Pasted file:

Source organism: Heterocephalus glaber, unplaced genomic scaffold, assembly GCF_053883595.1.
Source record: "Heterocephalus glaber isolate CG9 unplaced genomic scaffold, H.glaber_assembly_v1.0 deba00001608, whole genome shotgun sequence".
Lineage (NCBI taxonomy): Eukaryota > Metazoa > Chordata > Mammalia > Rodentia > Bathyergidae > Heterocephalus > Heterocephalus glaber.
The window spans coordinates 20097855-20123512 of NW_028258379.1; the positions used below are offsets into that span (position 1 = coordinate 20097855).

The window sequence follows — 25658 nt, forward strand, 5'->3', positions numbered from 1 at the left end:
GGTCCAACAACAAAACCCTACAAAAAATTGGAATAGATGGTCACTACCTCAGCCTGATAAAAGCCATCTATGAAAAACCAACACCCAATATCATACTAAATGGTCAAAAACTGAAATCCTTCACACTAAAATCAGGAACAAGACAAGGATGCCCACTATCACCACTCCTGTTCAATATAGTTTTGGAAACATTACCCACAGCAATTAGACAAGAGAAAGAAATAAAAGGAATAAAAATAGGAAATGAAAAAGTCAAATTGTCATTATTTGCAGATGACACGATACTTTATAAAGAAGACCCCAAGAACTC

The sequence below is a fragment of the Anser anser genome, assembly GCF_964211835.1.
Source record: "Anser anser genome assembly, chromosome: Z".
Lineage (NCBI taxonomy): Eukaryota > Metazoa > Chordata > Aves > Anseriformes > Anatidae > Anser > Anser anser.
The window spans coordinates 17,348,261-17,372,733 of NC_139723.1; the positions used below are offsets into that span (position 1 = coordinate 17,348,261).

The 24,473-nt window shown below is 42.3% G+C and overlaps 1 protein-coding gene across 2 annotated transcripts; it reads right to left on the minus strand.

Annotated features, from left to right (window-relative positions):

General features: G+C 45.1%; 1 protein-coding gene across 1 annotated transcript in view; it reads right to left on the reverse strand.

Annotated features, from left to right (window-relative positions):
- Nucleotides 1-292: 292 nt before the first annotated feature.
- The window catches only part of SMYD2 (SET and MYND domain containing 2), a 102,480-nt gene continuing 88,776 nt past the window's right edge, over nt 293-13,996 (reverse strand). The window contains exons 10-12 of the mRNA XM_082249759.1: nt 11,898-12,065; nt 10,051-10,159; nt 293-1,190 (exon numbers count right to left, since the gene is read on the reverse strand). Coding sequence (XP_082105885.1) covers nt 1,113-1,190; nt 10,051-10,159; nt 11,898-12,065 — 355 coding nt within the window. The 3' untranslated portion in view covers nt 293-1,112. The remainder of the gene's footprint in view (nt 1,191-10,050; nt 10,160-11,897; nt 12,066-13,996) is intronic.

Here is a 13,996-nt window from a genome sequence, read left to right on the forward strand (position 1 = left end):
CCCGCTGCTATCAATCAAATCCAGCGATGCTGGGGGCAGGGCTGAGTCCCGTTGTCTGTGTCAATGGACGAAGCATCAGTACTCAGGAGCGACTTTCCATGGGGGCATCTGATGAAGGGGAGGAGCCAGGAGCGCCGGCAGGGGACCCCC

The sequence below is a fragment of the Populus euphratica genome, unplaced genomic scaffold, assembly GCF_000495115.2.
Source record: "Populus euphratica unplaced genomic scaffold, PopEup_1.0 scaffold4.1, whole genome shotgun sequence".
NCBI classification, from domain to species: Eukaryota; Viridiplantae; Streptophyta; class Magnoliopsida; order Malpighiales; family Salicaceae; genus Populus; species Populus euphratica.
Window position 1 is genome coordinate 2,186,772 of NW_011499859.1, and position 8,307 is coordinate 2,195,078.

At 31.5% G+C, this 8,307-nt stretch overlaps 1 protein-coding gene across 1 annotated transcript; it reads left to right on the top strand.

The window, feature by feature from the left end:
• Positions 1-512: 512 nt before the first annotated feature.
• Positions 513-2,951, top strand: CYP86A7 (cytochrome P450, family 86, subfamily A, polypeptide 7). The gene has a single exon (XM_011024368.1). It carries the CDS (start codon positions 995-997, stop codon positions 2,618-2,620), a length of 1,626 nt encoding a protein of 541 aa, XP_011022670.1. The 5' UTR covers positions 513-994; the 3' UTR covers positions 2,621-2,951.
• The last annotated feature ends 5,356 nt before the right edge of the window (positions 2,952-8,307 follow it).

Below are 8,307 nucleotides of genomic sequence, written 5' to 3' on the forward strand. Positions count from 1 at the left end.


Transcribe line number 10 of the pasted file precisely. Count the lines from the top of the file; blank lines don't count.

The window spans coordinates 17,348,261-17,372,733 of NC_139723.1; the positions used below are offsets into that span (position 1 = coordinate 17,348,261).